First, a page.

America is in the middle of the worst opioid epidemic in its history. The CDC and other agencies have been studying death rates and causes to get a better sense of the scope of the issue. In the early and mid 2000’s, most of the deaths were attributed to overdoses and complications from opioid painkillers. More recent reports suggest that heroin is the cause of a great number of these deaths, and indicate that it is making a major comeback as a drug of abuse.
The roots of the opioid epidemic trace back to the turn of the century, when American pharmaceutical companies were responsible for increasing the manufacture and sale of certain opioid drugs by over 300%. These drugs included Oxycodone/OxyContin, Percocet, Hydrocodone/Vicodin, Dilaudid and Opana, among others. All of a sudden, these drugs flooded the market and became the go-to method of treating any and all pain related issues.
What resulted was the modern opiate epidemic. Drugs that are legal, and supposed to be safe and non-addictive, were suddenly responsible for more cases of addiction and overdose deaths than any other drug. Many patients that started taking these drugs under doctors orders and as prescribed quickly developed dangerous addictions. Young people began to experiment with these drugs instead of smoking pot. More and more, people also began taking them for non-pain related issues, such as anxiety and depression.
An unfortunate side effect of the rise of prescription painkillers has been a reemergence of heroin. As we have been moderately successful reducing the prevalence of painkiller abuse in the past 8 years, heroin use has shot up in its place.
A Double Epidemic
It seems that opioid abuse is a lose-lose scenario. As new regulations and grassroots campaigns developed to address the rates of prescription painkiller abuse, hundreds of thousands of painkiller addicts made the switch to heroin as the prescription drugs became harder to come by.
Heroin caused over 10,000 deaths from overdose in 2014, over double the deaths caused by cocaine. Painkillers caused roughly another 10,000, with Oxycodone responsible for over 5,000 and other drugs killing several thousands more. The CDC and FDA studied medical and coroner reports, and concluded that over 20,000 people total died from opioid related overdoses, which is over half of deaths caused by overdoses of all drugs. It’s clear that the both prescription painkillers and heroin are causing serious issues, and both need to be addressed in order to help stop the opioid epidemic.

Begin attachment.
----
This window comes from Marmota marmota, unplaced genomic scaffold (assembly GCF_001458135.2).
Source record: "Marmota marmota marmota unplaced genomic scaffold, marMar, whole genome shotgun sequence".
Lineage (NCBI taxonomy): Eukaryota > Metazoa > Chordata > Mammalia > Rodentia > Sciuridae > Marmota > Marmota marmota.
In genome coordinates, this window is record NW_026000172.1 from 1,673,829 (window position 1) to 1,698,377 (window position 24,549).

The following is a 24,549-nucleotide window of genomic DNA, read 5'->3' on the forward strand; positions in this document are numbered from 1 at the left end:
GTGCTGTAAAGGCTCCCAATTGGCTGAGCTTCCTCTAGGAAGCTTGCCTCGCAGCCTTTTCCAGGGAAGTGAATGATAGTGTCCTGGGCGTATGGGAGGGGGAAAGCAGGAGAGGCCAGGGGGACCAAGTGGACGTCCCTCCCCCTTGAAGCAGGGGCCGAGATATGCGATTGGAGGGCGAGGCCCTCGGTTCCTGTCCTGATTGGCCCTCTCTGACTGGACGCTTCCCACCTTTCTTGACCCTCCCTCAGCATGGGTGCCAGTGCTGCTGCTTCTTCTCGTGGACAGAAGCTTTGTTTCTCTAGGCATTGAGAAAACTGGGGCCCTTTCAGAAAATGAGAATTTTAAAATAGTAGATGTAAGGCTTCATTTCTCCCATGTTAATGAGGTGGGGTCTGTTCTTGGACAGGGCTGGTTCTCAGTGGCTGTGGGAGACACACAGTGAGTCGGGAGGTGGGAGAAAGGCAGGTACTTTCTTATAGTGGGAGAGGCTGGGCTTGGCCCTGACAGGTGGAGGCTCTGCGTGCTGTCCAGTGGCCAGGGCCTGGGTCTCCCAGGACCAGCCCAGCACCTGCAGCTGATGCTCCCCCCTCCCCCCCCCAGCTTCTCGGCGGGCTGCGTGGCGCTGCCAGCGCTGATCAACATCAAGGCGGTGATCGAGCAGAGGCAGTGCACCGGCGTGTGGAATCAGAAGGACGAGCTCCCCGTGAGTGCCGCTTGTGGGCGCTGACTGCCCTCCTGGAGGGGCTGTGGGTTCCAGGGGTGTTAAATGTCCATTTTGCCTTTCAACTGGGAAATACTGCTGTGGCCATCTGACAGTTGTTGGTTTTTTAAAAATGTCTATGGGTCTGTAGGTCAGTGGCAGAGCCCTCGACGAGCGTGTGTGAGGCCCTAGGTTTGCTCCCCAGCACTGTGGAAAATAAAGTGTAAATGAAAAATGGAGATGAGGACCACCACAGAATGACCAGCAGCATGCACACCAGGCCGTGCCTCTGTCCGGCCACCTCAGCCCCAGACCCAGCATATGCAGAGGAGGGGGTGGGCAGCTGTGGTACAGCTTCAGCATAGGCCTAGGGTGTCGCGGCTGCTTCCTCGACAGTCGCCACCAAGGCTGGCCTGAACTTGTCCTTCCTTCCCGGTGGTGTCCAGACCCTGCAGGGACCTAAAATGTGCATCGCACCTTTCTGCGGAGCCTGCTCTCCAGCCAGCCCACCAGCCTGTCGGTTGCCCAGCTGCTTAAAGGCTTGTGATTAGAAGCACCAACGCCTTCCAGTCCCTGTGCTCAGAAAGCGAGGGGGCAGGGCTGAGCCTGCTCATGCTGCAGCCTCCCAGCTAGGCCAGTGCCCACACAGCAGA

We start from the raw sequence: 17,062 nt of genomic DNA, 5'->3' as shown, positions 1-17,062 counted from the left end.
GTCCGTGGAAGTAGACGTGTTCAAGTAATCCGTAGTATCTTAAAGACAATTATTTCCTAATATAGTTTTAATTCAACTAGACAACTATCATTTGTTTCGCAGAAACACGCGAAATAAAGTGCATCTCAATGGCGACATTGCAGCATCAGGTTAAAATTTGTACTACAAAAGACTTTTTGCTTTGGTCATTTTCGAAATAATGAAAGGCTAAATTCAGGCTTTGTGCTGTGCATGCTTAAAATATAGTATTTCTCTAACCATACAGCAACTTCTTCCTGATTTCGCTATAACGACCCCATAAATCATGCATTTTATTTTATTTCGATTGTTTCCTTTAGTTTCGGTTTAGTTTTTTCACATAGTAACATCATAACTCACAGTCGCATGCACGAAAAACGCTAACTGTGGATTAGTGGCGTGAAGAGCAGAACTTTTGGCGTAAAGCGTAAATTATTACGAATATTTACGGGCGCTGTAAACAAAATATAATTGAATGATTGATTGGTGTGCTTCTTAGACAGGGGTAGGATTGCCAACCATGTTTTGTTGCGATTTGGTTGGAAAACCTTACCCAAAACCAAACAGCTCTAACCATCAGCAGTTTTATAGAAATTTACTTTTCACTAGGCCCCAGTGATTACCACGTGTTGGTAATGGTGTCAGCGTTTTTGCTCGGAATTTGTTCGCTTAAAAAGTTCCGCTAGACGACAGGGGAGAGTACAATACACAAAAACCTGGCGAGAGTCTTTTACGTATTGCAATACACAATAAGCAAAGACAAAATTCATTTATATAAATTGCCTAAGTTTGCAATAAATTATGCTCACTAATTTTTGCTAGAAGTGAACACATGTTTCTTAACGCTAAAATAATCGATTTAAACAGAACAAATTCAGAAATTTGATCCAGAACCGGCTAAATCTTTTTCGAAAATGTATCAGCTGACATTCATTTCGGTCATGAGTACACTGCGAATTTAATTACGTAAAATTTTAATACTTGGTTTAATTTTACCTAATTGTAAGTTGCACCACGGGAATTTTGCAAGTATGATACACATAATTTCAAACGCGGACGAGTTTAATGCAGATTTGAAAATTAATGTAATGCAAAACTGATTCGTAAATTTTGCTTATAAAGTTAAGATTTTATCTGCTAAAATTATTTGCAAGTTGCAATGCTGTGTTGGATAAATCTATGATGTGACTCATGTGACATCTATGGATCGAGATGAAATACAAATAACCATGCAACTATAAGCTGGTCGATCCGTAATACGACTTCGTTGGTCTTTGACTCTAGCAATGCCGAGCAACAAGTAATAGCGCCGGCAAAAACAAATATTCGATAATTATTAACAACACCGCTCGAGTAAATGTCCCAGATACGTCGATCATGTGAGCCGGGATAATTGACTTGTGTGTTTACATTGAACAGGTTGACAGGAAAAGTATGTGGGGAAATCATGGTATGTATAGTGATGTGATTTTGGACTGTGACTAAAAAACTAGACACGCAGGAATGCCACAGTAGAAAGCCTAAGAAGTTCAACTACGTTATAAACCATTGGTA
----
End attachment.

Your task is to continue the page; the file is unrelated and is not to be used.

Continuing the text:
Solving an opioid epidemic caused by both legal prescription drugs and an illegal street drug is no easy task. The problem has been growing steadily in scale over the recent years. In 2010, there were less than 20,000 opioid related deaths. In 2016, that number spiked to over 40,000. While all opioid related deaths doubled in those six years, the deaths caused by heroin tripled.
It may take many years before the nationwide efforts to address the opioid epidemic makes any real impact. It is such a complicated, multifaceted issue that there really is no simple solution. The most impact that can be made will come from an expansion of rehabilitation programs, and from effective education and prevention campaigns.
Finding a solution also requires us to look back at how the problem began. America began to put its faith and trust into pharmaceutical drugs as the solution to all medical issues. We began to seek out a quick fix rather than a true medical solution. The same thing happened with the rise of psychiatric medications in the 1990’s, and we are still suffering the results. We need to learn from these mistakes and change the collective mindset of how pain and other medical issues are treated in a larger sense. Pills may be effective at masking the effects, but they do not solve the problem, and typically cause more problems than they solve. We should first seek out holistic and alternative treatments, nutrition and supplements, non-addictive over the counter medications, and medical treatments that do not require dangerous and addictive drugs.